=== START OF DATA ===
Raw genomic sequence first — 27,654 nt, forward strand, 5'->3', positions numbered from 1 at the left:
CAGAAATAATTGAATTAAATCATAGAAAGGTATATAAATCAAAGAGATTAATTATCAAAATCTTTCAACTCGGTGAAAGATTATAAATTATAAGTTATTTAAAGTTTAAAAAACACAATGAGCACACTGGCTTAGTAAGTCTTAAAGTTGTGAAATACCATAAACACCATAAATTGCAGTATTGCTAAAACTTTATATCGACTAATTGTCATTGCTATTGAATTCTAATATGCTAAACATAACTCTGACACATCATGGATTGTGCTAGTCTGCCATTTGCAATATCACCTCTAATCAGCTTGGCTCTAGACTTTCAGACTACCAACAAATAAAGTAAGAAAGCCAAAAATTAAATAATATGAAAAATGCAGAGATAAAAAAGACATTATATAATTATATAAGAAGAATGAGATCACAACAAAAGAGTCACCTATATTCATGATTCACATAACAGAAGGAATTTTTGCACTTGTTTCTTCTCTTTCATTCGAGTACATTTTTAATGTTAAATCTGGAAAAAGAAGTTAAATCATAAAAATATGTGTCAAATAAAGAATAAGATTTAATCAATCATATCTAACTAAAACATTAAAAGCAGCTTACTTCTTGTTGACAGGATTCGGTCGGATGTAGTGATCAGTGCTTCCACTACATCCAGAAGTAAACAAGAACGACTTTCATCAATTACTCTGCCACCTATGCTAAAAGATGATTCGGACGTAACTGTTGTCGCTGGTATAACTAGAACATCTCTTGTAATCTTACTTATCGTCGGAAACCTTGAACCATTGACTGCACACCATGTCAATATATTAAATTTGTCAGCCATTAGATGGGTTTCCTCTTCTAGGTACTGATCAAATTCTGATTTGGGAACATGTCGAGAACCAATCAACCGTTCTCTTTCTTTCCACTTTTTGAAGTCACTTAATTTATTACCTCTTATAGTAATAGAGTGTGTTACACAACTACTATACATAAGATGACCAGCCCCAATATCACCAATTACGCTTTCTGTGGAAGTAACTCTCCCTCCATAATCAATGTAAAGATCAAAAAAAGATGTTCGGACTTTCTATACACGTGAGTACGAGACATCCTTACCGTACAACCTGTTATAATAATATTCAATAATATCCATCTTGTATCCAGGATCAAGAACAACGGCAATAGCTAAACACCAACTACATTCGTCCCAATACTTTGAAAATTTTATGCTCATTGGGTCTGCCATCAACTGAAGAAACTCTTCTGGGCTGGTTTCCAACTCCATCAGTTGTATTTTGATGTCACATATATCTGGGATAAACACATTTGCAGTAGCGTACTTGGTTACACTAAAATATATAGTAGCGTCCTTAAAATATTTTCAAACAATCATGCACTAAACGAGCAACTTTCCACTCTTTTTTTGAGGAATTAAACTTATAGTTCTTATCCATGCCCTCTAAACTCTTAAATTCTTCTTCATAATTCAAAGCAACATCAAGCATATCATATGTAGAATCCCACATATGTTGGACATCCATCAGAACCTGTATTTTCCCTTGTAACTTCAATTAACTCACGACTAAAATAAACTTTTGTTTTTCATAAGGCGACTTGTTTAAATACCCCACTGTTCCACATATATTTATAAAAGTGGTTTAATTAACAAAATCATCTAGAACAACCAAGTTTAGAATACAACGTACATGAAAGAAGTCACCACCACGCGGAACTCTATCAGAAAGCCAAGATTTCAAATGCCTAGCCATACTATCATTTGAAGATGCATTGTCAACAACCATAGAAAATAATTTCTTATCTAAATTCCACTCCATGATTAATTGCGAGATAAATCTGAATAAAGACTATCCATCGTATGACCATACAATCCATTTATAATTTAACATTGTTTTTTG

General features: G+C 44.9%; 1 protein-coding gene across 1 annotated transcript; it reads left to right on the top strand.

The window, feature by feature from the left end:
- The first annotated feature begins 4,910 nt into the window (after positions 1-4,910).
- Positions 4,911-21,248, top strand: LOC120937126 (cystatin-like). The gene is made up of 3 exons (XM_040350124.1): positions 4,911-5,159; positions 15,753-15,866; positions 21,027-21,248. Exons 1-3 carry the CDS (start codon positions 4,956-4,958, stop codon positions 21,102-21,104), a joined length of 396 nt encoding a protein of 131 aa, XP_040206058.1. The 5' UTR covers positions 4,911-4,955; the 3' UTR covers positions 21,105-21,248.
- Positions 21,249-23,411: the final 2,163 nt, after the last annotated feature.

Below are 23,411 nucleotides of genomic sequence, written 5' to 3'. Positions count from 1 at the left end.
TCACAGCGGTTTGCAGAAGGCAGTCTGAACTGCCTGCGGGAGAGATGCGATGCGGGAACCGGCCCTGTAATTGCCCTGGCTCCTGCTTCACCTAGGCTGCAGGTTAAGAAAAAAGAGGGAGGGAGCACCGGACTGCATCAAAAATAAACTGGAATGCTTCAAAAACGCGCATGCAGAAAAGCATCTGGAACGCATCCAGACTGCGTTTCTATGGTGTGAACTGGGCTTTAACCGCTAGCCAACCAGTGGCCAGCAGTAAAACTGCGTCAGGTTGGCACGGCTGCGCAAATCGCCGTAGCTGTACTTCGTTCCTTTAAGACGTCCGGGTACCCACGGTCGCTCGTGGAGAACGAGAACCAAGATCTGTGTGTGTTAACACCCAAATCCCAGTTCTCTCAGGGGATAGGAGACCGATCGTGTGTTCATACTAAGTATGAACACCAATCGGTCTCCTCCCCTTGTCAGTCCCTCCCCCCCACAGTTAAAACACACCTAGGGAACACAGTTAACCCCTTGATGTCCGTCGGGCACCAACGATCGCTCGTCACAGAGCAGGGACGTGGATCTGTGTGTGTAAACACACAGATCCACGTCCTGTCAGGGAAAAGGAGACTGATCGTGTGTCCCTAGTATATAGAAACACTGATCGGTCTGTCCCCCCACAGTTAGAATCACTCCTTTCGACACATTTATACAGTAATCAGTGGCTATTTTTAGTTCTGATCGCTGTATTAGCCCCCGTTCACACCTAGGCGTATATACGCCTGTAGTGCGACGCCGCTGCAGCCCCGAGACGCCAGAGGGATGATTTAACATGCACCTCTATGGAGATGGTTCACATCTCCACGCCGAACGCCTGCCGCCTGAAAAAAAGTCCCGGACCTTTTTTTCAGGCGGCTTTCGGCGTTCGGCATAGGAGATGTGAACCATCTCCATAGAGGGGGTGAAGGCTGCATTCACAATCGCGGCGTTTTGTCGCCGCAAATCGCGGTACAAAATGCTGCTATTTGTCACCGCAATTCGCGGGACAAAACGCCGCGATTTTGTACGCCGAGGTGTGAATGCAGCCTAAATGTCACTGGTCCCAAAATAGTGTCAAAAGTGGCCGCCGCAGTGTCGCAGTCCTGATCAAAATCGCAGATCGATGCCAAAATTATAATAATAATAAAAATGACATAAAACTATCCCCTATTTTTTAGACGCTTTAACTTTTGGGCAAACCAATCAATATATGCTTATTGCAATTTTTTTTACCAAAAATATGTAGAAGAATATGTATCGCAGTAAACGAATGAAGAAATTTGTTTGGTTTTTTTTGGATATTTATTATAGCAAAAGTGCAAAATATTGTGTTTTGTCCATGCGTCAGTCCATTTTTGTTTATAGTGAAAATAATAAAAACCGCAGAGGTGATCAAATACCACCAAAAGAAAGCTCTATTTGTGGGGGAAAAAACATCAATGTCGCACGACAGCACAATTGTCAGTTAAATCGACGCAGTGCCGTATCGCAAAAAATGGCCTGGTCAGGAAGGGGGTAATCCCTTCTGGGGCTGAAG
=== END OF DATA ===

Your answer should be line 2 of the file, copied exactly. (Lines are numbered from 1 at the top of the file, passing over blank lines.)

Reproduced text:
CAGAAATAATTGAATTAAATCATAGAAAGGTATATAAATCAAAGAGATTAATTATCAAAATCTTTCAACTCGGTGAAAGATTATAAATTATAAGTTATTTAAAGTTTAAAAAACACAATGAGCACACTGGCTTAGTAAGTCTTAAAGTTGTGAAATACCATAAACACCATAAATTGCAGTATTGCTAAAACTTTATATCGACTAATTGTCATTGCTATTGAATTCTAATATGCTAAACATAACTCTGACACATCATGGATTGTGCTAGTCTGCCATTTGCAATATCACCTCTAATCAGCTTGGCTCTAGACTTTCAGACTACCAACAAATAAAGTAAGAAAGCCAAAAATTAAATAATATGAAAAATGCAGAGATAAAAAAGACATTATATAATTATATAAGAAGAATGAGATCACAACAAAAGAGTCACCTATATTCATGATTCACATAACAGAAGGAATTTTTGCACTTGTTTCTTCTCTTTCATTCGAGTACATTTTTAATGTTAAATCTGGAAAAAGAAGTTAAATCATAAAAATATGTGTCAAATAAAGAATAAGATTTAATCAATCATATCTAACTAAAACATTAAAAGCAGCTTACTTCTTGTTGACAGGATTCGGTCGGATGTAGTGATCAGTGCTTCCACTACATCCAGAAGTAAACAAGAACGACTTTCATCAATTACTCTGCCACCTATGCTAAAAGATGATTCGGACGTAACTGTTGTCGCTGGTATAACTAGAACATCTCTTGTAATCTTACTTATCGTCGGAAACCTTGAACCATTGACTGCACACCATGTCAATATATTAAATTTGTCAGCCATTAGATGGGTTTCCTCTTCTAGGTACTGATCAAATTCTGATTTGGGAACATGTCGAGAACCAATCAACCGTTCTCTTTCTTTCCACTTTTTGAAGTCACTTAATTTATTACCTCTTATAGTAATAGAGTGTGTTACACAACTACTATACATAAGATGACCAGCCCCAATATCACCAATTACGCTTTCTGTGGAAGTAACTCTCCCTCCATAATCAATGTAAAGATCAAAAAAAGATGTTCGGACTTTCTATACACGTGAGTACGAGACATCCTTACCGTACAACCTGTTATAATAATATTCAATAATATCCATCTTGTATCCAGGATCAAGAACAACGGCAATAGCTAAACACCAACTACATTCGTCCCAATACTTTGAAAATTTTATGCTCATTGGGTCTGCCATCAACTGAAGAAACTCTTCTGGGCTGGTTTCCAACTCCATCAGTTGTATTTTGATGTCACATATATCTGGGATAAACACATTTGCAGTAGCGTACTTGGTTACACTAAAATATATAGTAGCGTCCTTAAAATATTTTCAAACAATCATGCACTAAACGAGCAACTTTCCACTCTTTTTTTGAGGAATTAAACTTATAGTTCTTATCCATGCCCTCTAAACTCTTAAATTCTTCTTCATAATTCAAAGCAACATCAAGCATATCATATGTAGAATCCCACATATGTTGGACATCCATCAGAACCTGTATTTTCCCTTGTAACTTCAATTAACTCACGACTAAAATAAACTTTTGTTTTTCATAAGGCGACTTGTTTAAATACCCCACTGTTCCACATATATTTATAAAAGTGGTTTAATTAACAAAATCATCTAGAACAACCAAGTTTAGAATACAACGTACATGAAAGAAGTCACCACCACGCGGAACTCTATCAGAAAGCCAAGATTTCAAATGCCTAGCCATACTATCATTTGAAGATGCATTGTCAACAACCATAGAAAATAATTTCTTATCTAAATTCCACTCCATGATTAATTGCGAGATAAATCTGAATAAAGACTATCCATCGTATGACCATACAATCCATTTATAATTTAACATTGTTTTTTG